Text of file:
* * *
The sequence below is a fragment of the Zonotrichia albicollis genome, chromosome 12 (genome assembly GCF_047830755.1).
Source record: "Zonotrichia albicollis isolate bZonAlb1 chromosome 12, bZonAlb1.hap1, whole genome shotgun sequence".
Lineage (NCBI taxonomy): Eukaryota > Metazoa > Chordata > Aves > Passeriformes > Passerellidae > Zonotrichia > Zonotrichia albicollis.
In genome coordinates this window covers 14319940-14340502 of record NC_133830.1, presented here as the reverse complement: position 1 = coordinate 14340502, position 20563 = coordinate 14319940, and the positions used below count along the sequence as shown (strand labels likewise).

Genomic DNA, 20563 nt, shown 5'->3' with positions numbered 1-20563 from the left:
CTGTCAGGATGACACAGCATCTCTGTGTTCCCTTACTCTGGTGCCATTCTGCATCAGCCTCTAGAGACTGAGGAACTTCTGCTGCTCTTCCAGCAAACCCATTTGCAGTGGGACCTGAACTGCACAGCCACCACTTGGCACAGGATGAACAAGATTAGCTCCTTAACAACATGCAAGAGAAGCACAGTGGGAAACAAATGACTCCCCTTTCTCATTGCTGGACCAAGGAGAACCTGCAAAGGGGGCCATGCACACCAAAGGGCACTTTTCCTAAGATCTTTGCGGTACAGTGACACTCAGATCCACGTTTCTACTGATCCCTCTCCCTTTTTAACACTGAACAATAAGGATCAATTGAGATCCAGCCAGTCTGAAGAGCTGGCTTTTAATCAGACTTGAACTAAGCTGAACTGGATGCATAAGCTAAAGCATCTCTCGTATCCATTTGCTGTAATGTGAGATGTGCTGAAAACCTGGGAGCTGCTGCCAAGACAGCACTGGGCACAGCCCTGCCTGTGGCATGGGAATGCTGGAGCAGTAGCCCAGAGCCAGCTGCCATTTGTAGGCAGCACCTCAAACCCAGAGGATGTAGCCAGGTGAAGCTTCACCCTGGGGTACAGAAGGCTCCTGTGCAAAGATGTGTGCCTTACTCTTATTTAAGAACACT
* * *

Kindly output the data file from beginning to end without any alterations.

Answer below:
The sequence below is a fragment of the Zonotrichia albicollis genome, chromosome 12 (genome assembly GCF_047830755.1).
Source record: "Zonotrichia albicollis isolate bZonAlb1 chromosome 12, bZonAlb1.hap1, whole genome shotgun sequence".
Lineage (NCBI taxonomy): Eukaryota > Metazoa > Chordata > Aves > Passeriformes > Passerellidae > Zonotrichia > Zonotrichia albicollis.
In genome coordinates this window covers 14319940-14340502 of record NC_133830.1, presented here as the reverse complement: position 1 = coordinate 14340502, position 20563 = coordinate 14319940, and the positions used below count along the sequence as shown (strand labels likewise).

Genomic DNA, 20563 nt, shown 5'->3' with positions numbered 1-20563 from the left:
CTGTCAGGATGACACAGCATCTCTGTGTTCCCTTACTCTGGTGCCATTCTGCATCAGCCTCTAGAGACTGAGGAACTTCTGCTGCTCTTCCAGCAAACCCATTTGCAGTGGGACCTGAACTGCACAGCCACCACTTGGCACAGGATGAACAAGATTAGCTCCTTAACAACATGCAAGAGAAGCACAGTGGGAAACAAATGACTCCCCTTTCTCATTGCTGGACCAAGGAGAACCTGCAAAGGGGGCCATGCACACCAAAGGGCACTTTTCCTAAGATCTTTGCGGTACAGTGACACTCAGATCCACGTTTCTACTGATCCCTCTCCCTTTTTAACACTGAACAATAAGGATCAATTGAGATCCAGCCAGTCTGAAGAGCTGGCTTTTAATCAGACTTGAACTAAGCTGAACTGGATGCATAAGCTAAAGCATCTCTCGTATCCATTTGCTGTAATGTGAGATGTGCTGAAAACCTGGGAGCTGCTGCCAAGACAGCACTGGGCACAGCCCTGCCTGTGGCATGGGAATGCTGGAGCAGTAGCCCAGAGCCAGCTGCCATTTGTAGGCAGCACCTCAAACCCAGAGGATGTAGCCAGGTGAAGCTTCACCCTGGGGTACAGAAGGCTCCTGTGCAAAGATGTGTGCCTTACTCTTATTTAAGAACACT